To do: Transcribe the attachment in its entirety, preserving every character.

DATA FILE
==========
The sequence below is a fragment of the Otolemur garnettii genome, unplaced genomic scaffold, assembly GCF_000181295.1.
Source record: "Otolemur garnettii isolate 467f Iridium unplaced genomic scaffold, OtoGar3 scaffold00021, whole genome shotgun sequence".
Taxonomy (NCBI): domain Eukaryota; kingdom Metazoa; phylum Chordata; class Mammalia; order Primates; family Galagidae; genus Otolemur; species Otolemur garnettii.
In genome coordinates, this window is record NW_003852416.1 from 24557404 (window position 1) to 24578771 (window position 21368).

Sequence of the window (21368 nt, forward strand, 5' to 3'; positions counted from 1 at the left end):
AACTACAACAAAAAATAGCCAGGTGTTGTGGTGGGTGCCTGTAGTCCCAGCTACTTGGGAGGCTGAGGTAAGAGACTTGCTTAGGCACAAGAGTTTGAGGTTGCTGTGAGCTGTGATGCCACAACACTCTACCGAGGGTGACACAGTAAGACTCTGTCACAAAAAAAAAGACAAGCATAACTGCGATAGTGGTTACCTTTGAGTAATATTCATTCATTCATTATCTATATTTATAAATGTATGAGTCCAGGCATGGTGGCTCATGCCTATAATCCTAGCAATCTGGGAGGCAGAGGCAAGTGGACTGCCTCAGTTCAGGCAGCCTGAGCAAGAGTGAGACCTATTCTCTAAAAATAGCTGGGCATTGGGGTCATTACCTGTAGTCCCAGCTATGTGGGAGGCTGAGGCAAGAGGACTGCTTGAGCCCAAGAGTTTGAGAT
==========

The sequence below is a fragment of the Otolemur garnettii genome, unplaced genomic scaffold, assembly GCF_000181295.1.
Source record: "Otolemur garnettii isolate 467f Iridium unplaced genomic scaffold, OtoGar3 scaffold00021, whole genome shotgun sequence".
Taxonomy (NCBI): domain Eukaryota; kingdom Metazoa; phylum Chordata; class Mammalia; order Primates; family Galagidae; genus Otolemur; species Otolemur garnettii.
In genome coordinates, this window is record NW_003852416.1 from 24557404 (window position 1) to 24578771 (window position 21368).

Sequence of the window (21368 nt, forward strand, 5' to 3'; positions counted from 1 at the left end):
AACTACAACAAAAAATAGCCAGGTGTTGTGGTGGGTGCCTGTAGTCCCAGCTACTTGGGAGGCTGAGGTAAGAGACTTGCTTAGGCACAAGAGTTTGAGGTTGCTGTGAGCTGTGATGCCACAACACTCTACCGAGGGTGACACAGTAAGACTCTGTCACAAAAAAAAAGACAAGCATAACTGCGATAGTGGTTACCTTTGAGTAATATTCATTCATTCATTATCTATATTTATAAATGTATGAGTCCAGGCATGGTGGCTCATGCCTATAATCCTAGCAATCTGGGAGGCAGAGGCAAGTGGACTGCCTCAGTTCAGGCAGCCTGAGCAAGAGTGAGACCTATTCTCTAAAAATAGCTGGGCATTGGGGTCATTACCTGTAGTCCCAGCTATGTGGGAGGCTGAGGCAAGAGGACTGCTTGAGCCCAAGAGTTTGAGAT